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Mayor Pete Buttigieg: ‘Think of Something Really Gay — That’s How Gay I Am’

Lesbian, Gay, Bisexual & Transgender

Mayor Pete Buttigieg: ‘Think of Something Really Gay — That’s How Gay I Am’

Postby smix » Sat Apr 20, 2019 8:11 pm

Mayor Pete Buttigieg: ‘Think of Something Really Gay — That’s How Gay I Am’
Breitbart News

URL: https://www.breitbart.com/politics/2019 ... -gay-i-am/
Category: Politics
Published: April 19, 2019

Description: Mayor Pete Buttigieg acknowledged that he would face challenges as an openly gay presidential candidate if he ultimately faced President Donald Trump in the general election.

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“I’m from Indiana, I’m gay as a — I don’t know, think of something really gay — that’s how gay I am,” he said in an interview with TMZ’s Harvey Levin. Levin warned Buttigieg that Trump campaign would most certainly turn homophobic. “I’m used to bullying,” Buttigieg replied. “I think you confront it, initially, and move on.” He said that as a presidential candidate he would focus on calling out Trump’s behavior but remain intent on changing the subject to his own agenda. Buttigieg quoted Dr. Martin Luther King Jr. saying that “darkness cannot drive out darkness. Only light can do that.” Levin, who is also gay, asked Buttigieg if he was worried that his homosexuality would be a “dealbreaker” for many Americans. “You know, there are some people that I’m never going to get, and that just is what it is, that’s how it always is in some way shape or form in politics,” he replied. Buttigieg said that he was encouraged after Indiana citizens rose up to condemn the religious freedom law signed by then-governor Mike Pence. “I don’t care how conservative you are, how religious you are, if you realize that someone is coming to harm because of something you believe, something you used to believe was right, it’s going to open up your heart at least a little bit to change,” he said. He said that it was important to “call” Americans to the “right side of history” and encourage them towards more progressive policies, rather than be accusatory or demanding about what they should think or say. Buttigieg said that Americans became more tolerant of gay lifestyles as they grew to know them personally. He said that he considered himself pretty physically fit, but admitted that he was tempted a lot by unhealthy campaign food on the trail. He acknowledged that his Instagram was full of unhealthy food. “The things that you can deep fry…” he said, pointing to food found at local fairs. Buttigieg told TMZ he was not worried by his husband Chasten’s prolific use of social media despite his presidential run. He admitted that sometimes they drafted angry tweets together to get it off their chests, but would never send them. “He’s pretty good at running stuff by me, and I’ll run stuff by him for a gut check too,” he said.



MAD Magazine Mocks Pete Buttigieg for Failing to Recognize Alfred E. Neuman
Breitbart News

URL: https://www.breitbart.com/politics/2019 ... es-to-war/
Category: Politics
Published: May 12, 2019

Description: MAD magazine has declared war on Democratic presidential candidate Pete Buttigieg after he slighted the humorous publication on Friday, saying he did not recognize the iconic “Alfred E. Neuman” character and that he had to look it up on Google.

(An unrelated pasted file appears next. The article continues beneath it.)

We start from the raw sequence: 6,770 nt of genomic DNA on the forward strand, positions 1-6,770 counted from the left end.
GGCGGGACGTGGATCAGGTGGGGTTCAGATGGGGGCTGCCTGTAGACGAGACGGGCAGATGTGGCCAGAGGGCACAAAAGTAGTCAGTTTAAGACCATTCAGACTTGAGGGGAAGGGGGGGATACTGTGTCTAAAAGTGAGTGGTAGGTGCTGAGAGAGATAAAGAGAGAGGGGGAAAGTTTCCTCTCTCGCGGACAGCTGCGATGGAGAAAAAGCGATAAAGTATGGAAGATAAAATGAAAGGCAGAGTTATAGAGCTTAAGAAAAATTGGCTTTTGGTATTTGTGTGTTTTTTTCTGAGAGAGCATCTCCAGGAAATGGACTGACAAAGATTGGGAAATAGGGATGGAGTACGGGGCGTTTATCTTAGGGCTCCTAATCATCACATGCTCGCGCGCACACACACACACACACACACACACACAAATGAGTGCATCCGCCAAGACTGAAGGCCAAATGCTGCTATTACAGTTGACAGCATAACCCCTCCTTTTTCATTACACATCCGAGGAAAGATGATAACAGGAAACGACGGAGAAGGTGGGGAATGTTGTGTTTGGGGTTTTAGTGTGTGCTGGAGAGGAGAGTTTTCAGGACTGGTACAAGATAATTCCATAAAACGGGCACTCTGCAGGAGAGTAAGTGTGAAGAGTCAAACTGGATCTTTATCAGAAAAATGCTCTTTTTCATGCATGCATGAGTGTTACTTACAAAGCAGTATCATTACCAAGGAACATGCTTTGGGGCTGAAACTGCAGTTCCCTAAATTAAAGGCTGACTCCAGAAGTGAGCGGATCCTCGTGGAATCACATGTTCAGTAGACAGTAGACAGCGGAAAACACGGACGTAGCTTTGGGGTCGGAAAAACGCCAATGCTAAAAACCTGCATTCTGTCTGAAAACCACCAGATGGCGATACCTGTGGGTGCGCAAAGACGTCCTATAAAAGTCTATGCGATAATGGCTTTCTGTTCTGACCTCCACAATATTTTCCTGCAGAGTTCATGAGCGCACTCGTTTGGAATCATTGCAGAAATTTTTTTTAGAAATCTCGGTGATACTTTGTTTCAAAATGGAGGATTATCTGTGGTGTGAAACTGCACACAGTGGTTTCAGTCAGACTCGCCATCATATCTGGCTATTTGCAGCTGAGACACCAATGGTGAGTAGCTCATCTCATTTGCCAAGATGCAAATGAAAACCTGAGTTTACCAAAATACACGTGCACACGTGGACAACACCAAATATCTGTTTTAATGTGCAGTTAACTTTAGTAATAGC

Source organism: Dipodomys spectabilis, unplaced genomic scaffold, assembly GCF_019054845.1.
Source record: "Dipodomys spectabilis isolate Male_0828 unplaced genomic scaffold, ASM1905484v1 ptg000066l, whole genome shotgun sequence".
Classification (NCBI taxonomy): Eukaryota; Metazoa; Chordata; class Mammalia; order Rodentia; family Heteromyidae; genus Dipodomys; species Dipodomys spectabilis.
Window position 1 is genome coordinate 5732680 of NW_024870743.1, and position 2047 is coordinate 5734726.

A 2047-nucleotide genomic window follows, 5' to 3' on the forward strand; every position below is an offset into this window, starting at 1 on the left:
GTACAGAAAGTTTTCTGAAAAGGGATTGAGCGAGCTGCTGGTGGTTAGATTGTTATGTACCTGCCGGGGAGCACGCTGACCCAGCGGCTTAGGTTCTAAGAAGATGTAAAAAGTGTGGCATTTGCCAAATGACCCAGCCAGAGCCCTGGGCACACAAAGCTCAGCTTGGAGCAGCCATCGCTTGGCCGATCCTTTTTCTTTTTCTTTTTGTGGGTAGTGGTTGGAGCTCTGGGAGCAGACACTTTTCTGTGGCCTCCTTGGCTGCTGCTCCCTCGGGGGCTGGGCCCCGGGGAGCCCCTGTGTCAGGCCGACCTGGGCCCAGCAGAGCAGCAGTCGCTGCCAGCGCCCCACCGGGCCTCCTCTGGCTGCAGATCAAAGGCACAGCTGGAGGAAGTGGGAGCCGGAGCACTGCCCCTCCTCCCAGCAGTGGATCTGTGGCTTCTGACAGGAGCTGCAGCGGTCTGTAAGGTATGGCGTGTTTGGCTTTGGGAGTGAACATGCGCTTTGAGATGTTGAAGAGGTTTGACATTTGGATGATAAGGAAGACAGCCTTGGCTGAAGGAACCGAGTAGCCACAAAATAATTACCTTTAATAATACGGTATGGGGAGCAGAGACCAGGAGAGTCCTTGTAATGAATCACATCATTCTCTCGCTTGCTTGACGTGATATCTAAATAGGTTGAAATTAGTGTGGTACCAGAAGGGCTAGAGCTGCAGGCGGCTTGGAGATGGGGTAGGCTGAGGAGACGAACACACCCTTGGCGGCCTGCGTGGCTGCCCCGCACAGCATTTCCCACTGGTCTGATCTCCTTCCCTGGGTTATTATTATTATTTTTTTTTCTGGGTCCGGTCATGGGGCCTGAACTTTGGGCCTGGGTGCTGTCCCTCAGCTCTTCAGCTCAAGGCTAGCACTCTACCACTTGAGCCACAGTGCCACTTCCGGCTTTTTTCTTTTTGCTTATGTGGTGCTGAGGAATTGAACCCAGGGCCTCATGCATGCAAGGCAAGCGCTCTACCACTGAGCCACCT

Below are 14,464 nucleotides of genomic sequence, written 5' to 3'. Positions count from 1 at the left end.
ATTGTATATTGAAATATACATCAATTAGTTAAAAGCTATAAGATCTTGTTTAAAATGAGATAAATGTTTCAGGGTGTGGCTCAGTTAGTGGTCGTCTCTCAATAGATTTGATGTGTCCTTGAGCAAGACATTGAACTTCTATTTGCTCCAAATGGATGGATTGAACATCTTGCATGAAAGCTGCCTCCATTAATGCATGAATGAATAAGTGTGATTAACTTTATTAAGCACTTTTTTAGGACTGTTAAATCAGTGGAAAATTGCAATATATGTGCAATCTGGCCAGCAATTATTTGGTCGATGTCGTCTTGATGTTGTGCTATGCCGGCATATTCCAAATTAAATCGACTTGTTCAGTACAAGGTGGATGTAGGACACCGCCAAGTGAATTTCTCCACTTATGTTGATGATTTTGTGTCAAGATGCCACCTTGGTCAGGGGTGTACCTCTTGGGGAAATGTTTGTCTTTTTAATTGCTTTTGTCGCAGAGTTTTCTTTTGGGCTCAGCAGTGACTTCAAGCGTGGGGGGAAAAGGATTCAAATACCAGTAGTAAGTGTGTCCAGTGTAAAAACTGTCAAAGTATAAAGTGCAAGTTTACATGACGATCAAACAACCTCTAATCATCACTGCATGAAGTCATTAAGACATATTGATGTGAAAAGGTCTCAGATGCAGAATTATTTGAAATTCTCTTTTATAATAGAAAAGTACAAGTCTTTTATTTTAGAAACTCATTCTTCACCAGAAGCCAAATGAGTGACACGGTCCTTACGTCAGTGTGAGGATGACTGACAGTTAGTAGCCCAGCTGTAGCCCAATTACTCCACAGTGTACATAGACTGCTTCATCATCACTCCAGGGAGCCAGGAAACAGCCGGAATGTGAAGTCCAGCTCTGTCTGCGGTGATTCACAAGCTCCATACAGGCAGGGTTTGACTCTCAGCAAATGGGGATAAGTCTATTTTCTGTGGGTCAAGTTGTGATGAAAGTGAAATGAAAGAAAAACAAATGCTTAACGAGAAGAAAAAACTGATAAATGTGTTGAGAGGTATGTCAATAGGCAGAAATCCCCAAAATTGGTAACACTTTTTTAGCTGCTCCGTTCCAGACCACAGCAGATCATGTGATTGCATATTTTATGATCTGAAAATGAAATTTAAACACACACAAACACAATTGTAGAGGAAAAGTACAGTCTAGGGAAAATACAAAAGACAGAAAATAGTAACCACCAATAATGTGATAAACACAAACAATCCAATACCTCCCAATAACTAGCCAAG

buttigieg-alfred-e-neuman.jpg

President Donald Trump compared Buttigieg to Alfred E. Neuman in an interview with Politico published Friday, saying: “Alfred E. Neuman cannot become president of the United States.” When asked to respond to the insult, Buttigieg replied: “I’ll be honest. I had to Google that. I guess it’s just a generational thing. I didn’t get the reference.” In response, MAD — which has hardly shied away from mocking Trump — took on Buttigieg directly, tweeting:
Who’s Pete Buttigieg? Must be a generational thing.
— MAD Magazine (@MADmagazine) May 11, 2019

In addition, the magazine retweeted a critic of Buttigieg (and Trump):
I’m 37, I grew up reading Mad Magazine and buying it (cheap!) At the newsstands. It’s not a generational thing, Mayor Pete just somehow missed a major cultural landmark of the last 50 years. And Trump is an idiot.
— Zach D Roberts (@zdroberts) May 11, 2019

The magazine also changed its Twitter profile, describing itself as: “Historic comedy institution with Mayor Pete on the cover.” Buttigieg, the mayor of South Bend, Indiana, has found traction in Silicon Valley, where Alfred E. Neuman is likely quite familiar among the tech community as a comic brand. Politico noted that then-candidate Sen. Barack Obama (D-IL) referred to Alfred E. Neuman in poking fun at his own appearance in a speech at the Alfred E. Smith Memorial Foundation Dinner in New York during the 2008 presidential election: “There is no other crowd in America that I’d rather be palling around with right now,” he said. “It is often said that I share the politics of Alfred E. Smith and the ears of Alfred E. Neuman.”

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By insulting MAD to target Trump, Buttigieg risks a fight with a popular satirical publication — never a place an aspiring candidate in a crowded field of competitors wants to be. Trump tends to use nicknames and insults to ridicule his opponents — often experimenting with different versions before settling on one for each adversary. For example, he began referring to former Vice President Joe Biden as “Sleepy Joe,” though he modified that last week to “SleepyCreepy Joe” in a tweet about Biden’s high poll numbers.